5. Ibid.

  6. Scigliano, Eric. Covid Means Remote Workers Can Live Anywhere. So Where’s ‘Anywhere’? Politico. October 21, 2021.

  7. Sahadi, Jeanne. Working Remotely in a Different State Than Your Employer? Here’s What that Means for your Taxes. CNN Business. March 1, 2022.

  8. Klein, Mark JD, Endres, Joseph JD, and Gately, Tyler J. JD. Working from Home: State Income Tax Complications. The CPA Journal. April 2022.

This work is powered by Seven Group under the Terms of Service and may be a derivative of the original.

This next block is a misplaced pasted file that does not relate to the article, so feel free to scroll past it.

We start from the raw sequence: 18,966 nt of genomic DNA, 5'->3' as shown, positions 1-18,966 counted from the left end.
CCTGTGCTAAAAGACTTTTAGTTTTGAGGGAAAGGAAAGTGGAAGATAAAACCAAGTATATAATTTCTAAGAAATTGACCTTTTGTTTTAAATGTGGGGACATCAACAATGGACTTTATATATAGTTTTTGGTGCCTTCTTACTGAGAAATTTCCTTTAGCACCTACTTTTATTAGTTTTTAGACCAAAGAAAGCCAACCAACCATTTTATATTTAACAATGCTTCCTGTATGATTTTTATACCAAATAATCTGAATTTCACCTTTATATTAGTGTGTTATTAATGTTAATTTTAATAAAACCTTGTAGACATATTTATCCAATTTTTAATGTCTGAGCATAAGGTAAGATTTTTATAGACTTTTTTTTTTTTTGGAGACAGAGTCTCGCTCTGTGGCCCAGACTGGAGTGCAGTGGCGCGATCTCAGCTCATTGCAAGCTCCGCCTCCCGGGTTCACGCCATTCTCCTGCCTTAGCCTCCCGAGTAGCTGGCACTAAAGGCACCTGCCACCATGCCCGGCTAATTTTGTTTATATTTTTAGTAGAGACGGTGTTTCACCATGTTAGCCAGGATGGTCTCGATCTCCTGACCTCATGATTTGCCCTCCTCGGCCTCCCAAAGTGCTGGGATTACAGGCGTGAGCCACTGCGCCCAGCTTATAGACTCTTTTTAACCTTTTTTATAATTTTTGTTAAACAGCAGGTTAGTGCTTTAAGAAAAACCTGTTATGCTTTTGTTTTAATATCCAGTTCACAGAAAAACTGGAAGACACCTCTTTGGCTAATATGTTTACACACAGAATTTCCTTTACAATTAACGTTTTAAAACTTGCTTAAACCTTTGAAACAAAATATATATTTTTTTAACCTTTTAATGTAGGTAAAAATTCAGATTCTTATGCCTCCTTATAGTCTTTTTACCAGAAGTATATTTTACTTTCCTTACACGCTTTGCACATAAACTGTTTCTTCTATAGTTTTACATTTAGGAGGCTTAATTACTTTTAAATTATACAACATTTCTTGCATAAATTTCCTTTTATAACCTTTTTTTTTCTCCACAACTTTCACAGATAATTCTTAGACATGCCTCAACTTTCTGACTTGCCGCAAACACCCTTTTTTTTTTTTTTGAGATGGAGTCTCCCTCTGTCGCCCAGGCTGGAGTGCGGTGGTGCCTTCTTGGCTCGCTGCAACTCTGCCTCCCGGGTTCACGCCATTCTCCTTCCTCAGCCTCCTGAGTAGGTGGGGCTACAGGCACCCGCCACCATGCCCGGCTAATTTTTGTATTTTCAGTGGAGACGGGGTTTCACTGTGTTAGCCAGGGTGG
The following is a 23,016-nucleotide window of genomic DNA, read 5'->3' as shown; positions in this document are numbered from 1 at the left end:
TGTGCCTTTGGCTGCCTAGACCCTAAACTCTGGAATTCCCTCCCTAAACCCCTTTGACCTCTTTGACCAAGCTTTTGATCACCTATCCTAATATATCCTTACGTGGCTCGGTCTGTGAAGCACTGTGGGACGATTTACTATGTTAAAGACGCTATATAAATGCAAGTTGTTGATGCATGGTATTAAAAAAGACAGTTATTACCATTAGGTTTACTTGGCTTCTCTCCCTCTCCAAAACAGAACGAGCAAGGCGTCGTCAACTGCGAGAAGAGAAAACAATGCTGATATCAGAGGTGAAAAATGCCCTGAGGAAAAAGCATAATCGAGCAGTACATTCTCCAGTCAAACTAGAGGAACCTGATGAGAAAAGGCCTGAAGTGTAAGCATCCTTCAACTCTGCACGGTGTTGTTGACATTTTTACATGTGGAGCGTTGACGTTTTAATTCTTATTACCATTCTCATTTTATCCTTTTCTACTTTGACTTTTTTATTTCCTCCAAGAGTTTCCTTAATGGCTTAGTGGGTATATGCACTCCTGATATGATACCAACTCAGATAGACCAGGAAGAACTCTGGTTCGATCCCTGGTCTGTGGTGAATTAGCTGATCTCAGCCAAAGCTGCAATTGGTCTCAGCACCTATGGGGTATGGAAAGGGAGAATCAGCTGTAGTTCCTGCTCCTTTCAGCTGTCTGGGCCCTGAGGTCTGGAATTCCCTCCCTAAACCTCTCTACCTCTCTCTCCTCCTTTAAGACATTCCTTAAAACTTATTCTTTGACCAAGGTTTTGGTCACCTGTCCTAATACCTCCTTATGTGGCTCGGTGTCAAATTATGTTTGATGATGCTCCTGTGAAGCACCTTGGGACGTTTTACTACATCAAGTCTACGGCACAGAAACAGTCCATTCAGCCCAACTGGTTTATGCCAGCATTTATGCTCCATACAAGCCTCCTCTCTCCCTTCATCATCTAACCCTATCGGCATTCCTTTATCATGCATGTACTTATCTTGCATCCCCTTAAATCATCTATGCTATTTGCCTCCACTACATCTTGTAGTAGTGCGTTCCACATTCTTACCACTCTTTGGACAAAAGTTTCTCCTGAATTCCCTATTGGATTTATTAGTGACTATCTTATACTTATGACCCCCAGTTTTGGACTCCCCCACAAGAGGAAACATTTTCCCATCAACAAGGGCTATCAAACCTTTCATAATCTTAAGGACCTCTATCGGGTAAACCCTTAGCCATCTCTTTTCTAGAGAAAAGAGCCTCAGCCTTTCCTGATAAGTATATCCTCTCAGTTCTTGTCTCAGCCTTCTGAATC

The information contained herein is intended to be used for educational purposes only and is not exhaustive. Diversification and/or any strategy that may be discussed does not guarantee against investment losses but are intended to help manage risk and return. If applicable, historical discussions and/or opinions are not predictive of future events. The content is presented in good faith and has been drawn from sources believed to be reliable. The content is not intended to be legal, tax or financial advice. Please consult a legal, tax or financial professional for information specific to your individual situation.

This content not reviewed by FINRA

Recent Posts

See All


bottom of page